eli5 what do people mean when they say billionaires dont get taxed


eli5 what do people mean when they say billionaires dont get taxed

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Exactly that.

First, if you have enough money you have _many_ options for _perfectly legal_ tax avoidance. You can move income around between companies, locations, etc so you’re not taxed as much, you can get tax credits for all kinds of things, and many, many more methods.

Even before that, a lot of the ways really rich people make more money are taxed at significantly lower rates than “regular” income. Capital gains are one example of this (so making money in the stock market).

Again, this is all perfectly legal.

It’s mostly about not understanding how taxes work. There are very few if any that become billionaires by earning an income. The vast majority get to that status by owning assets, and the appreciation of those assets. You largely pay taxes on realised profits or regular income, of which billionaires have very little and thus pay an appropriate amount. Having a large amount of assets also allows them to take full advantage of any tax code to limit their tax liability.

Most of the most wealthy keep their wealth invested. They don’t keep piles of money in banks accounts nor do they necessarily have huge salaries. To have wealth in the billions typically means significant (fairly permanent or not easily traded) ownership in a company.

These fixed assets when simply held are not taxed as personal income even if the value increases. The corporations are taxed though so, in a sense, the billionaires assets are taxed indirectly.

As a general rule, people who make blanket statements like “billionaires are not taxed” are not being honest, don’t (want to) understand wealth or economics and have an agenda of their own.

Let’s suppose you found a tech company. After a lot of hard work, your company goes public with a valuation of $1 Billion and you own 20%. You suddenly own $200 million worth of stock, and you pay taxes on it, leaving you with ~$150 million.

EDIT: It has been explained to me that Founder’s Equity is treated differently, and there would be no tax bill at IPO time for you as a founder. My apologies for the discrepancy, the rest of the example still holds, just with $200 million instead of $150 million.

Now that you own $150 million in stock, you stop taking a salary. Heck, let’s say you stop getting more stock too. This leaves your yearly taxable income at $0, so you no longer pay any taxes.

Over the next 10 years, instead of selling your stock, you use it as collateral to borrow money to pay your living expenses. You pay a pretty low interest rate, because you have solid collateral.

Meanwhile your company grows like crazy. In the next 10 years, your company goes 10x in value. Now you have $1.5 Billion in stock. You have gained $1.35 Billion in wealth. But you pay no taxes because your wealth is all concentrated in stock that hasn’t been sold.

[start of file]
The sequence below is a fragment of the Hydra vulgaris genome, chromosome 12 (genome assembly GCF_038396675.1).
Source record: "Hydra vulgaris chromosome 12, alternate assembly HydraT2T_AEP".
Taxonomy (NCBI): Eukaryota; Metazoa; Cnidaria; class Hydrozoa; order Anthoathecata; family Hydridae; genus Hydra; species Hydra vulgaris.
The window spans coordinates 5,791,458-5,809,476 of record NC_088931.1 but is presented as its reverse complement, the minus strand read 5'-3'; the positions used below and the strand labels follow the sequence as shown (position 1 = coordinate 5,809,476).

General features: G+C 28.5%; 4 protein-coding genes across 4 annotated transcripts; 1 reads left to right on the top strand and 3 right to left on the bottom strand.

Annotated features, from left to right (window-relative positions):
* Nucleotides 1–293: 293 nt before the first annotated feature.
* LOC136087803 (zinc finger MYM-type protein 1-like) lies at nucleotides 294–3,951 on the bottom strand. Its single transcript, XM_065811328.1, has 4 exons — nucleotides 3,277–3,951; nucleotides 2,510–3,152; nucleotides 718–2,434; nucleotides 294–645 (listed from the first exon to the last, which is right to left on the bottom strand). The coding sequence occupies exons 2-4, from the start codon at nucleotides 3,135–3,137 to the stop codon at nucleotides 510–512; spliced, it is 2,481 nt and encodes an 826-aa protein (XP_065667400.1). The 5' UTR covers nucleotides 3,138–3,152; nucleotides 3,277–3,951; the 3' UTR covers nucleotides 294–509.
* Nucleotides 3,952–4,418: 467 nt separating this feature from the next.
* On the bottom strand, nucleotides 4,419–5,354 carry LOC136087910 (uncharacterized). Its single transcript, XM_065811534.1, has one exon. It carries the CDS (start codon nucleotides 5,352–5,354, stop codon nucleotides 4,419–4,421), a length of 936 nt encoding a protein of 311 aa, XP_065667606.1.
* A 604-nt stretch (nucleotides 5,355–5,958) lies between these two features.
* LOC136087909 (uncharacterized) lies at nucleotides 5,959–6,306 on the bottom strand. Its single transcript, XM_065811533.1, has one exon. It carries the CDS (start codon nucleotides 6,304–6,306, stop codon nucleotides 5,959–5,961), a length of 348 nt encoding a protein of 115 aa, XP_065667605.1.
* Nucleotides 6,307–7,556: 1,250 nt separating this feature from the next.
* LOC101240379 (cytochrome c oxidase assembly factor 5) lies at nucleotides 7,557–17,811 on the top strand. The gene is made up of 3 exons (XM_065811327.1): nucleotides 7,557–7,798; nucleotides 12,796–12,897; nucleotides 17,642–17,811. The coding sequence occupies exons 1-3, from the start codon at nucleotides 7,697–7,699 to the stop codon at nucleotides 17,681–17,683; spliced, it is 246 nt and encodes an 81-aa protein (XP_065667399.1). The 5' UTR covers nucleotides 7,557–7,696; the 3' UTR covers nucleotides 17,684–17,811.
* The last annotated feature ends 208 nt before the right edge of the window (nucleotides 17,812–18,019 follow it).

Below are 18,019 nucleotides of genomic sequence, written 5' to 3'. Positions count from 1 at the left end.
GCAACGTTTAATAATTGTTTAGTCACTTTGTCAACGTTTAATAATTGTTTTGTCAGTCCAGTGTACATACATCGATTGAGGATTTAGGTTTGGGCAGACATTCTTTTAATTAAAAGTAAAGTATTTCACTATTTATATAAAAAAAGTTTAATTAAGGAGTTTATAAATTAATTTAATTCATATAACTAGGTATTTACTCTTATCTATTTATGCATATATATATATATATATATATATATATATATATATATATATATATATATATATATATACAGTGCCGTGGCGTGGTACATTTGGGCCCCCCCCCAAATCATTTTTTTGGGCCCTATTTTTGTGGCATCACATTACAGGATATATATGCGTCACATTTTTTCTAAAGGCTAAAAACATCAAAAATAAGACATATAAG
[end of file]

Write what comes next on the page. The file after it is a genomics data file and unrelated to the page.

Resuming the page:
To pay your daily bills, you continue borrowing. You can do this because your bills are so much less than your total wealth, and you’re better off paying 4% interest or whatever and letting your stock grow at 10-15%.

Then, you die. Your estate sells enough stock to cover your loans, and pays the capital gains tax rate of max 20% (ONLY on what has to be sold to cover your loans!). The rest of your wealth is rolled into trust funds, etc. and assuming competent estate planners your estate pays zero inheritance taxes.

Having enough wealth that it can generate more wealth faster than you can borrow against it means you will essentially pay zero income tax as your wealth snowballs, and instead of the top 35% rate you’ll pay a very nominal interest rate in your line of credit.

Billionaires don’t get that rich with normal salaries. They get that rich because of appreciation in asset values. But asset growth (or capital gains) are only taxed when they sell. And capital gains tax rates are lower than most income tax brackets.

They may sell a tiny portion of their wealth to cover living expenses and pay taxes on that, but it’s a tiny portion of their wealth. Say somebody’s worth $1B and sells $10m in stock to fund their lifestyle. They pay 20% tax, or $2m, which is nothing relative to their net worth.

But billionaires don’t even really need to sell, as they can typically get lines of credit that allow them to borrow at crazy low interest rates, while their assets keep appreciating in value. Someday they may sell assets to cover their loans and pay taxes, but they may wait for advantageous tax law changes, or may just keep rolling debt until they die and let their estate settle up on the debts and taxes.